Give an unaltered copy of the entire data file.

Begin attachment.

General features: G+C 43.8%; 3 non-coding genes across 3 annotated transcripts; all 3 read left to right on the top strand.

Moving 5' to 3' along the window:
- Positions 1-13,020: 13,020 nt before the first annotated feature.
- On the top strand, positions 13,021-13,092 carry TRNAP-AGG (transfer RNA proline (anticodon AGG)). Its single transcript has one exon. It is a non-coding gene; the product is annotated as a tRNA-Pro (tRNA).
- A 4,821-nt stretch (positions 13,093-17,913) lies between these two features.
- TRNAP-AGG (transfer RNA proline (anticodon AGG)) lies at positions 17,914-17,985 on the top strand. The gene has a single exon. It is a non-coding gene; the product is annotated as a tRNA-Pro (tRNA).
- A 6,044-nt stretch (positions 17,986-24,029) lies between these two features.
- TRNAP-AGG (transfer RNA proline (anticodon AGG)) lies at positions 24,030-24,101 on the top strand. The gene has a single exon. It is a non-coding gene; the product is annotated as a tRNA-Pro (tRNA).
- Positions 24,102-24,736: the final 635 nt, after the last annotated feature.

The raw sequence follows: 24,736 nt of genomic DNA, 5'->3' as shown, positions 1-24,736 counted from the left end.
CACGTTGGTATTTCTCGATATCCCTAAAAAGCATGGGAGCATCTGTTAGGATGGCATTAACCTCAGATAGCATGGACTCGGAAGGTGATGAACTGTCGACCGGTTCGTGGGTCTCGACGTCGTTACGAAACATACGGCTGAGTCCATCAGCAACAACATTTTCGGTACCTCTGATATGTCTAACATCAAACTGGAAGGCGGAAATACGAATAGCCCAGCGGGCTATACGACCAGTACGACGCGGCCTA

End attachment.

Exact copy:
General features: G+C 43.8%; 3 non-coding genes across 3 annotated transcripts; all 3 read left to right on the top strand.

Moving 5' to 3' along the window:
- Positions 1-13,020: 13,020 nt before the first annotated feature.
- On the top strand, positions 13,021-13,092 carry TRNAP-AGG (transfer RNA proline (anticodon AGG)). Its single transcript has one exon. It is a non-coding gene; the product is annotated as a tRNA-Pro (tRNA).
- A 4,821-nt stretch (positions 13,093-17,913) lies between these two features.
- TRNAP-AGG (transfer RNA proline (anticodon AGG)) lies at positions 17,914-17,985 on the top strand. The gene has a single exon. It is a non-coding gene; the product is annotated as a tRNA-Pro (tRNA).
- A 6,044-nt stretch (positions 17,986-24,029) lies between these two features.
- TRNAP-AGG (transfer RNA proline (anticodon AGG)) lies at positions 24,030-24,101 on the top strand. The gene has a single exon. It is a non-coding gene; the product is annotated as a tRNA-Pro (tRNA).
- Positions 24,102-24,736: the final 635 nt, after the last annotated feature.

The raw sequence follows: 24,736 nt of genomic DNA, 5'->3' as shown, positions 1-24,736 counted from the left end.
CACGTTGGTATTTCTCGATATCCCTAAAAAGCATGGGAGCATCTGTTAGGATGGCATTAACCTCAGATAGCATGGACTCGGAAGGTGATGAACTGTCGACCGGTTCGTGGGTCTCGACGTCGTTACGAAACATACGGCTGAGTCCATCAGCAACAACATTTTCGGTACCTCTGATATGTCTAACATCAAACTGGAAGGCGGAAATACGAATAGCCCAGCGGGCTATACGACCAGTACGACGCGGCCTA